Speaking to MEED at the 10th Dubai Airshow in mid-November, Tim Clark, president of Emirates, said there were clear areas for potential collaboration between the region’s big three airlines: Emirates, Etihad and Qatar Airways.
With Emirates and Qatar Airways announcing aircraft orders worth a combined total of $48bn at the show, Clark said these companies, along with Etihad, could use their leverage within the region to unite the Gulf’s fragmented airspace under one flight information region (FIR).
“We might be able to use the pressure of the national carriers to come together to form one FIR, with one aerospace control centre doing the job for us so we can all grow our business irrespective of competitive forces,” Clark added.
“There are common areas such as air space management within these very cluttered skies, where we could sort out something that the Europeans have been trying to do for a long time, and get this mosaic of FIRs sorted out.”
Clark said the UAE government was keen to see closer co-operation between Emirates and Etihad. Commercial synergies could be found in IT and data sharing, he added, without either business compromising its competitiveness within the Gulf or internationally.
“When two carriers owned by the UAE government are operating in the same theatre, and both are building fleets, you can see where there will be procurement synergies, supply chain synergies and a certain number of commercial synergies,” said Clark.
“This is driven more by what is going on in the UAE – both Dubai and, more recently, Abu Dhabi – where you have hundreds of billions of dollars of investment going in.
“It makes sense that in areas that do not conflict for reasons of competitive pressures or brand mix-up, perhaps we could do something together. I think it is something that would be looked upon favourably by the government if we were to find common ground and work together.”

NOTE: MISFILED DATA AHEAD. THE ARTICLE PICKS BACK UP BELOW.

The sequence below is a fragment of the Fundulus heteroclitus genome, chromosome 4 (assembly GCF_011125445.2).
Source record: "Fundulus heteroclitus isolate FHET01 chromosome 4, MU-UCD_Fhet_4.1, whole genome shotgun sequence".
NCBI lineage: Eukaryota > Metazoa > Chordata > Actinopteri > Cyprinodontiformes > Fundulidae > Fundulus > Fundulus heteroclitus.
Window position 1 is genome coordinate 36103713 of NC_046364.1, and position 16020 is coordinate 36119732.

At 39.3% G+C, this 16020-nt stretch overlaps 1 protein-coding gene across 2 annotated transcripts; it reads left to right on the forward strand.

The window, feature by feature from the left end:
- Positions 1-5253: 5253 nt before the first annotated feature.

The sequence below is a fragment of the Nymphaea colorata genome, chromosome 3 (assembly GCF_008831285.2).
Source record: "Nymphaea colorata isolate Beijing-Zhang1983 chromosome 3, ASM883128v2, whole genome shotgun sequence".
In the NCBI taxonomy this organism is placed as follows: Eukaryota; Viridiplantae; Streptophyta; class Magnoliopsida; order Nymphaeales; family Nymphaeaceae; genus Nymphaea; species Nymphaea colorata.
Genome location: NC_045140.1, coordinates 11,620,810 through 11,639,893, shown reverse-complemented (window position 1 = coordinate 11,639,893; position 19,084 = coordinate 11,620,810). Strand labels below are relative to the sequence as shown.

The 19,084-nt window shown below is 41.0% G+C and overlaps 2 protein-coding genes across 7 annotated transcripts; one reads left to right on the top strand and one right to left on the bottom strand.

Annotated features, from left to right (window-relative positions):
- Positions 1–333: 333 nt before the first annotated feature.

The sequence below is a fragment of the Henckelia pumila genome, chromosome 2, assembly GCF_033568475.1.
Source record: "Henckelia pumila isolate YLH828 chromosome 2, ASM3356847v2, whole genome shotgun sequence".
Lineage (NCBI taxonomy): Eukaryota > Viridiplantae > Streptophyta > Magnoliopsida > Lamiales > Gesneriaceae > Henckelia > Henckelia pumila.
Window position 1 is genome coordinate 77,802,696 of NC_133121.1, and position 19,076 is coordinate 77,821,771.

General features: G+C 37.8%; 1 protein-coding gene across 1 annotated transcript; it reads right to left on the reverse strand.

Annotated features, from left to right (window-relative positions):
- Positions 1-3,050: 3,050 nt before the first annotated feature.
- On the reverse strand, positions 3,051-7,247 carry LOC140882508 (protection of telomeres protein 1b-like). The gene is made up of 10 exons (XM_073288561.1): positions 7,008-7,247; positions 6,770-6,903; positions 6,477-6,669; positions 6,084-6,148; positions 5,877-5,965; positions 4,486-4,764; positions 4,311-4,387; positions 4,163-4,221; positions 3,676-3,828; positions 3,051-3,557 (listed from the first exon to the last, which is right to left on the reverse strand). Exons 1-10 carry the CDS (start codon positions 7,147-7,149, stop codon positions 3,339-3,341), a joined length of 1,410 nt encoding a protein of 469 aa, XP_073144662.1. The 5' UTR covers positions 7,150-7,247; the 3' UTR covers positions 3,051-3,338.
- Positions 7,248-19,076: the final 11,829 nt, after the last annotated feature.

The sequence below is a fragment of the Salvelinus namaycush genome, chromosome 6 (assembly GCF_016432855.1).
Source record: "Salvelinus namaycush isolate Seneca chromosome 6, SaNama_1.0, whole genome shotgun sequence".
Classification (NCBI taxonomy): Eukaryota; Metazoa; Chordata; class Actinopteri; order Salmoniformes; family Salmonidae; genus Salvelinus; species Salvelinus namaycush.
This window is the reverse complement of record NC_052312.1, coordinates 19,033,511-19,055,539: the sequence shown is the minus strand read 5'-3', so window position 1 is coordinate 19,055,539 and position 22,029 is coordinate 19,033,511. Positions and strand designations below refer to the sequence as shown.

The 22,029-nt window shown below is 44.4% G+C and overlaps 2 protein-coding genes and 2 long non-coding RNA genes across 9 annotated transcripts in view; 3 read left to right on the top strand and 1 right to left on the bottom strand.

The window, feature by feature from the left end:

Discussions between the two UAE carriers on some level of collaboration have been under way since the summer (MEED 29:6:07). When MEED drew attention to this earlier this year, it sparked a flurry of speculation about a potential merger between the two Gulf giants.
“It is not like that at all,” said Clark. “It just makes sense bearing in mind that with this whole country getting closer, all the component parts in the federation act as one solid, single unit.”
Etihad and Qatar Airways were unavailable for comment.
|Carrier||No. planes||Type||Value ($bn)|
|Emirates Airline||143||120 Airbus A350s; 11 A380s; 12 Boeing 777-300s||34.6|
|Qatar Airways||35||30 Boeing 787-8; 5 Boeing 777||13.5|
|Saudi Arabian Airlines||22||22 Airbus A320s||1.6|
|Yemenia||10||10 Airbus A350s||2.0|
|Oman Air||5||3 Airbus A330-300s; 2 Airbus 330-200s||0.9|